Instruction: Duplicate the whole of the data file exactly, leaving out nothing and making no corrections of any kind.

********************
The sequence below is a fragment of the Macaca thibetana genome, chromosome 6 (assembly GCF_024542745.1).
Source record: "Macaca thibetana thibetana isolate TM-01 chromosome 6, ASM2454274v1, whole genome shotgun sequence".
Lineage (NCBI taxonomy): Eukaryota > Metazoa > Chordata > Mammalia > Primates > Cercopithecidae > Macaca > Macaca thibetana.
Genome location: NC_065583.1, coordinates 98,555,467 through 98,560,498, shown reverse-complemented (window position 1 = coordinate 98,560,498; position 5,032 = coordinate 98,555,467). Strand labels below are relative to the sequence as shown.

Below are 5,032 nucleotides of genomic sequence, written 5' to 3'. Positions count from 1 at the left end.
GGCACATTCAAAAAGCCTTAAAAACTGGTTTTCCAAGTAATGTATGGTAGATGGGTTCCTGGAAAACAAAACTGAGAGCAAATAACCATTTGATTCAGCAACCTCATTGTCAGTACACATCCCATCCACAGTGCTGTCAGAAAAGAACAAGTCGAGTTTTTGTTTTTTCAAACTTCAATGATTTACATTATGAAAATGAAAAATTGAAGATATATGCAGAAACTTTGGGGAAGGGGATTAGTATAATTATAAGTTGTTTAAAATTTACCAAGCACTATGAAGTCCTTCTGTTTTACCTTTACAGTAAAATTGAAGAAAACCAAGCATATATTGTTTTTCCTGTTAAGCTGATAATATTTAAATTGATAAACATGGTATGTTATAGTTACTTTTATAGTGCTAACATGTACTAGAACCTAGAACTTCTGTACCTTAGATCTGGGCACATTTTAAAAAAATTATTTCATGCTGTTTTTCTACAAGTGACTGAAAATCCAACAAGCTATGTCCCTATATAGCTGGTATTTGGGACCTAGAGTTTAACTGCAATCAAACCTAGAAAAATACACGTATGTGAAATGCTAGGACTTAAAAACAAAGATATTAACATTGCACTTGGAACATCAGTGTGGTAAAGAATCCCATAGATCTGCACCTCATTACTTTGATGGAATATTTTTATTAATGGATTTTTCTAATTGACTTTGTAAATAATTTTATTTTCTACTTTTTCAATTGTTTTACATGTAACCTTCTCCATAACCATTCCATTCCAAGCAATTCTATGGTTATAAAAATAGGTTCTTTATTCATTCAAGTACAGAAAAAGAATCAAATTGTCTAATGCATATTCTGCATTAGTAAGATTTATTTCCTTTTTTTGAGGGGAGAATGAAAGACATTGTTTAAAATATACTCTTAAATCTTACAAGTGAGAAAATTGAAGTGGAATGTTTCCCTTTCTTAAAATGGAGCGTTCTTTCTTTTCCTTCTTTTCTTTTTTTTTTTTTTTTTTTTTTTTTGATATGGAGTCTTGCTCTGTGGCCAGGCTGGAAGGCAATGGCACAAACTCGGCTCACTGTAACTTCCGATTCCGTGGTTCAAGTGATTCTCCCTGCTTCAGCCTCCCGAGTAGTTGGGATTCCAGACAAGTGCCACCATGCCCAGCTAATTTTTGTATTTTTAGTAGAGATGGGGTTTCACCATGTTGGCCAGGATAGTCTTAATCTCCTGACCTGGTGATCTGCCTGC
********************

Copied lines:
The sequence below is a fragment of the Macaca thibetana genome, chromosome 6 (assembly GCF_024542745.1).
Source record: "Macaca thibetana thibetana isolate TM-01 chromosome 6, ASM2454274v1, whole genome shotgun sequence".
Lineage (NCBI taxonomy): Eukaryota > Metazoa > Chordata > Mammalia > Primates > Cercopithecidae > Macaca > Macaca thibetana.
Genome location: NC_065583.1, coordinates 98,555,467 through 98,560,498, shown reverse-complemented (window position 1 = coordinate 98,560,498; position 5,032 = coordinate 98,555,467). Strand labels below are relative to the sequence as shown.

Below are 5,032 nucleotides of genomic sequence, written 5' to 3'. Positions count from 1 at the left end.
GGCACATTCAAAAAGCCTTAAAAACTGGTTTTCCAAGTAATGTATGGTAGATGGGTTCCTGGAAAACAAAACTGAGAGCAAATAACCATTTGATTCAGCAACCTCATTGTCAGTACACATCCCATCCACAGTGCTGTCAGAAAAGAACAAGTCGAGTTTTTGTTTTTTCAAACTTCAATGATTTACATTATGAAAATGAAAAATTGAAGATATATGCAGAAACTTTGGGGAAGGGGATTAGTATAATTATAAGTTGTTTAAAATTTACCAAGCACTATGAAGTCCTTCTGTTTTACCTTTACAGTAAAATTGAAGAAAACCAAGCATATATTGTTTTTCCTGTTAAGCTGATAATATTTAAATTGATAAACATGGTATGTTATAGTTACTTTTATAGTGCTAACATGTACTAGAACCTAGAACTTCTGTACCTTAGATCTGGGCACATTTTAAAAAAATTATTTCATGCTGTTTTTCTACAAGTGACTGAAAATCCAACAAGCTATGTCCCTATATAGCTGGTATTTGGGACCTAGAGTTTAACTGCAATCAAACCTAGAAAAATACACGTATGTGAAATGCTAGGACTTAAAAACAAAGATATTAACATTGCACTTGGAACATCAGTGTGGTAAAGAATCCCATAGATCTGCACCTCATTACTTTGATGGAATATTTTTATTAATGGATTTTTCTAATTGACTTTGTAAATAATTTTATTTTCTACTTTTTCAATTGTTTTACATGTAACCTTCTCCATAACCATTCCATTCCAAGCAATTCTATGGTTATAAAAATAGGTTCTTTATTCATTCAAGTACAGAAAAAGAATCAAATTGTCTAATGCATATTCTGCATTAGTAAGATTTATTTCCTTTTTTTGAGGGGAGAATGAAAGACATTGTTTAAAATATACTCTTAAATCTTACAAGTGAGAAAATTGAAGTGGAATGTTTCCCTTTCTTAAAATGGAGCGTTCTTTCTTTTCCTTCTTTTCTTTTTTTTTTTTTTTTTTTTTTTTTGATATGGAGTCTTGCTCTGTGGCCAGGCTGGAAGGCAATGGCACAAACTCGGCTCACTGTAACTTCCGATTCCGTGGTTCAAGTGATTCTCCCTGCTTCAGCCTCCCGAGTAGTTGGGATTCCAGACAAGTGCCACCATGCCCAGCTAATTTTTGTATTTTTAGTAGAGATGGGGTTTCACCATGTTGGCCAGGATAGTCTTAATCTCCTGACCTGGTGATCTGCCTGC